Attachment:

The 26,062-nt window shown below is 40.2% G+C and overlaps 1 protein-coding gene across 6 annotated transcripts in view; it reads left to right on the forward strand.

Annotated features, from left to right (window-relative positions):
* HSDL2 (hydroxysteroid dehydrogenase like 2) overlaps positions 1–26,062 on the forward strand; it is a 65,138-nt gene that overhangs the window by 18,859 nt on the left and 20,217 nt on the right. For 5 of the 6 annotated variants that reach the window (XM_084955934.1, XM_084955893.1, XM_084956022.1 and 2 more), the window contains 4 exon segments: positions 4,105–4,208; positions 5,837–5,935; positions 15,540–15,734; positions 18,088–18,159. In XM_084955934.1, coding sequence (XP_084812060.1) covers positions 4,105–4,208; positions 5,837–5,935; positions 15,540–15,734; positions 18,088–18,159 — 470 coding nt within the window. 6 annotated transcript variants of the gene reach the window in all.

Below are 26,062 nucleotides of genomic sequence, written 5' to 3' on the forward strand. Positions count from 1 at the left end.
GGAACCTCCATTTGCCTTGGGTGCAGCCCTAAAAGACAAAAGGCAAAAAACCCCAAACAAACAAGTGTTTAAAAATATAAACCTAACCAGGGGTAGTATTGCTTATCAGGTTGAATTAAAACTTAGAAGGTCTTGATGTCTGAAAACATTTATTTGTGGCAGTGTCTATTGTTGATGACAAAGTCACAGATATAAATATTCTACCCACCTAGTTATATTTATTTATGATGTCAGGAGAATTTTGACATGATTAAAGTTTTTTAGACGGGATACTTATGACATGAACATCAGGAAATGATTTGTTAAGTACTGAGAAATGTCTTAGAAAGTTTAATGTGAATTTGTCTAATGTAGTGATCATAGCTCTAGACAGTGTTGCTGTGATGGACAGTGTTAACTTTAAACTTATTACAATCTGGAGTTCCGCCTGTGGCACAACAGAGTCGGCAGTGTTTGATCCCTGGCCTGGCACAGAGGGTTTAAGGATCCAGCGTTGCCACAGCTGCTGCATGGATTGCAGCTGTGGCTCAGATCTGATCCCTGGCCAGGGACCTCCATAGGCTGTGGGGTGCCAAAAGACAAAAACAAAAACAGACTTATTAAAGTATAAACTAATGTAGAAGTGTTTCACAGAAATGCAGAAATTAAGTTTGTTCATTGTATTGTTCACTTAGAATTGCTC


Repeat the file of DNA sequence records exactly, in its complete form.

The 26,062-nt window shown below is 40.2% G+C and overlaps 1 protein-coding gene across 6 annotated transcripts in view; it reads left to right on the forward strand.

Annotated features, from left to right (window-relative positions):
* HSDL2 (hydroxysteroid dehydrogenase like 2) overlaps positions 1–26,062 on the forward strand; it is a 65,138-nt gene that overhangs the window by 18,859 nt on the left and 20,217 nt on the right. For 5 of the 6 annotated variants that reach the window (XM_084955934.1, XM_084955893.1, XM_084956022.1 and 2 more), the window contains 4 exon segments: positions 4,105–4,208; positions 5,837–5,935; positions 15,540–15,734; positions 18,088–18,159. In XM_084955934.1, coding sequence (XP_084812060.1) covers positions 4,105–4,208; positions 5,837–5,935; positions 15,540–15,734; positions 18,088–18,159 — 470 coding nt within the window. 6 annotated transcript variants of the gene reach the window in all.

Below are 26,062 nucleotides of genomic sequence, written 5' to 3' on the forward strand. Positions count from 1 at the left end.
GGAACCTCCATTTGCCTTGGGTGCAGCCCTAAAAGACAAAAGGCAAAAAACCCCAAACAAACAAGTGTTTAAAAATATAAACCTAACCAGGGGTAGTATTGCTTATCAGGTTGAATTAAAACTTAGAAGGTCTTGATGTCTGAAAACATTTATTTGTGGCAGTGTCTATTGTTGATGACAAAGTCACAGATATAAATATTCTACCCACCTAGTTATATTTATTTATGATGTCAGGAGAATTTTGACATGATTAAAGTTTTTTAGACGGGATACTTATGACATGAACATCAGGAAATGATTTGTTAAGTACTGAGAAATGTCTTAGAAAGTTTAATGTGAATTTGTCTAATGTAGTGATCATAGCTCTAGACAGTGTTGCTGTGATGGACAGTGTTAACTTTAAACTTATTACAATCTGGAGTTCCGCCTGTGGCACAACAGAGTCGGCAGTGTTTGATCCCTGGCCTGGCACAGAGGGTTTAAGGATCCAGCGTTGCCACAGCTGCTGCATGGATTGCAGCTGTGGCTCAGATCTGATCCCTGGCCAGGGACCTCCATAGGCTGTGGGGTGCCAAAAGACAAAAACAAAAACAGACTTATTAAAGTATAAACTAATGTAGAAGTGTTTCACAGAAATGCAGAAATTAAGTTTGTTCATTGTATTGTTCACTTAGAATTGCTC